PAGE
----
Alexandra Nitoiu

A view of space debris floating around the Earth from outer space.

Rockin’ Around the Space Debris

Humans have always looked to the stars for guidance and a sense of belonging, whether it was for celebrations and harvests or for physics and math. But if wanting to feel a part of something is a uniquely human trait, so is the ability to trash every place we’ve ever set foot on.

Primates progressively evolving into a human. Thought bubbles above the heads of each primate show the evolution of thought or consciousness, starting as a scribble and eventually a brain.

The Beginner’s Guide to Evolving Consciousness

We humans seem to have developed a higher level of consciousness that we haven’t found anywhere else in our universe. But what exactly caused our species to diverge so much from other organisms in this particular aspect?

Friendly-looking microbes in the stomach. The text reads "your friendly neighbourhood microbes".

Your Friendly Neighbourhood Microbes

We humans tend to place ourselves on a pedestal above all other organisms, but we should take the time to thank these little microbes for the work they do in keeping our gut healthy.

An illustration of a brilliant blue ocean. The text reads "Sink or Swim?".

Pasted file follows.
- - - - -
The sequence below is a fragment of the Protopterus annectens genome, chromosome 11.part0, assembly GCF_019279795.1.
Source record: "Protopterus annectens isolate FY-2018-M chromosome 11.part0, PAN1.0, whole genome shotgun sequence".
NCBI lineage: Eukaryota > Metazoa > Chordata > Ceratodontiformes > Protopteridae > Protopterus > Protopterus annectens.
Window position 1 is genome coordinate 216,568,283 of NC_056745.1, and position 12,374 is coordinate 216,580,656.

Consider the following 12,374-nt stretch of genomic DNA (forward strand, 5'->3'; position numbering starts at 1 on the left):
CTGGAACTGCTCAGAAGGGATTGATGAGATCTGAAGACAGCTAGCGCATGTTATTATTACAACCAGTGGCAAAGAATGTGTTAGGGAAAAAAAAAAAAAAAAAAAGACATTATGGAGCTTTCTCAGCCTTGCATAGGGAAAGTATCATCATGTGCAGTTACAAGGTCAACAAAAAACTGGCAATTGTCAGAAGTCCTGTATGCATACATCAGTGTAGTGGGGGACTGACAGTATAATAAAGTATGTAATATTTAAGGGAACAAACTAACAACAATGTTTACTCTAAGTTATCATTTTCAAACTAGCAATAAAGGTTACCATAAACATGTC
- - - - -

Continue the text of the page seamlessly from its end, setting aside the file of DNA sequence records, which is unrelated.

Sink or Swim

When you think of climate change, you likely think of glaciers melting, stranded polar bears, or ocean levels rising. It’s pretty clear that rising sea levels threaten to plunge us all underwater, but why should we care about the other stuff, like ocean acidification?

A car driving down a road, leaving a trail of exhaust that reads "air pollution". Large skyscrapers fill the background.

Breathing to Death

Breathing isn’t supposed to be dangerous, it gives us life. But that doesn’t seem to be the case anymore. Smoking isn’t considered socially acceptable now but our health is still in jeopardy with every breath we take, and the culprit is more insidious than we could’ve ever expected.

A strand of DNA walking a tight rope, with a city skyline pictured below the tight rope. The text reads: Do genetics determine risk-taking behaviour?

Genetics of Risk Tolerance

Are you the kind of person who takes risks? Chances are, you’ve considered this question before, and might think you’re relatively set in your ways as a risk-taker or otherwise. But is there a way to tell whether someone is more or less prone to taking risks?